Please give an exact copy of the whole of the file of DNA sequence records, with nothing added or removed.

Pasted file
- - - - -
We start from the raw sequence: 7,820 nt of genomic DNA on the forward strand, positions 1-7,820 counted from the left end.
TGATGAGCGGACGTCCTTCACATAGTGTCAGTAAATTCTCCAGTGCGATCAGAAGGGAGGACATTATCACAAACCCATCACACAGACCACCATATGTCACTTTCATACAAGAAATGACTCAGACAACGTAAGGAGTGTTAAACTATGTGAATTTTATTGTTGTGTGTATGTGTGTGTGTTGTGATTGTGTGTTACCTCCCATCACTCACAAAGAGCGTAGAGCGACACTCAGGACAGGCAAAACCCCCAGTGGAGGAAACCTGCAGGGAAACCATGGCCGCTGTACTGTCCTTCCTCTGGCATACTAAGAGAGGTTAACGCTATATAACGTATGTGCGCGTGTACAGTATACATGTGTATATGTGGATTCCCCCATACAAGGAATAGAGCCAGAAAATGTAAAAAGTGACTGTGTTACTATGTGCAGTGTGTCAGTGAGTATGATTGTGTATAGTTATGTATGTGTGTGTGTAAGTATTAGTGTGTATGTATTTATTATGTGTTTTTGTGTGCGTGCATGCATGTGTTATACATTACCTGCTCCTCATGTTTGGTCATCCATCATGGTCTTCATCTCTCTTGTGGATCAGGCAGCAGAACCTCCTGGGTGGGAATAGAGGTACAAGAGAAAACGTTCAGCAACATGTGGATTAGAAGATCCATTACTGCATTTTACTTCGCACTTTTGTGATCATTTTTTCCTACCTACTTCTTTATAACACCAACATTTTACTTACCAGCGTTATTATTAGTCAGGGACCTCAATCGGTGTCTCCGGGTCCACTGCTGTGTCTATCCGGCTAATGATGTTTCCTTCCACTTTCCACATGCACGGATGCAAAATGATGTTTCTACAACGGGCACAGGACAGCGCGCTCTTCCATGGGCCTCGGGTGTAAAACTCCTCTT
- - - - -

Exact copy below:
We start from the raw sequence: 7,820 nt of genomic DNA on the forward strand, positions 1-7,820 counted from the left end.
TGATGAGCGGACGTCCTTCACATAGTGTCAGTAAATTCTCCAGTGCGATCAGAAGGGAGGACATTATCACAAACCCATCACACAGACCACCATATGTCACTTTCATACAAGAAATGACTCAGACAACGTAAGGAGTGTTAAACTATGTGAATTTTATTGTTGTGTGTATGTGTGTGTGTTGTGATTGTGTGTTACCTCCCATCACTCACAAAGAGCGTAGAGCGACACTCAGGACAGGCAAAACCCCCAGTGGAGGAAACCTGCAGGGAAACCATGGCCGCTGTACTGTCCTTCCTCTGGCATACTAAGAGAGGTTAACGCTATATAACGTATGTGCGCGTGTACAGTATACATGTGTATATGTGGATTCCCCCATACAAGGAATAGAGCCAGAAAATGTAAAAAGTGACTGTGTTACTATGTGCAGTGTGTCAGTGAGTATGATTGTGTATAGTTATGTATGTGTGTGTGTAAGTATTAGTGTGTATGTATTTATTATGTGTTTTTGTGTGCGTGCATGCATGTGTTATACATTACCTGCTCCTCATGTTTGGTCATCCATCATGGTCTTCATCTCTCTTGTGGATCAGGCAGCAGAACCTCCTGGGTGGGAATAGAGGTACAAGAGAAAACGTTCAGCAACATGTGGATTAGAAGATCCATTACTGCATTTTACTTCGCACTTTTGTGATCATTTTTTCCTACCTACTTCTTTATAACACCAACATTTTACTTACCAGCGTTATTATTAGTCAGGGACCTCAATCGGTGTCTCCGGGTCCACTGCTGTGTCTATCCGGCTAATGATGTTTCCTTCCACTTTCCACATGCACGGATGCAAAATGATGTTTCTACAACGGGCACAGGACAGCGCGCTCTTCCATGGGCCTCGGGTGTAAAACTCCTCTT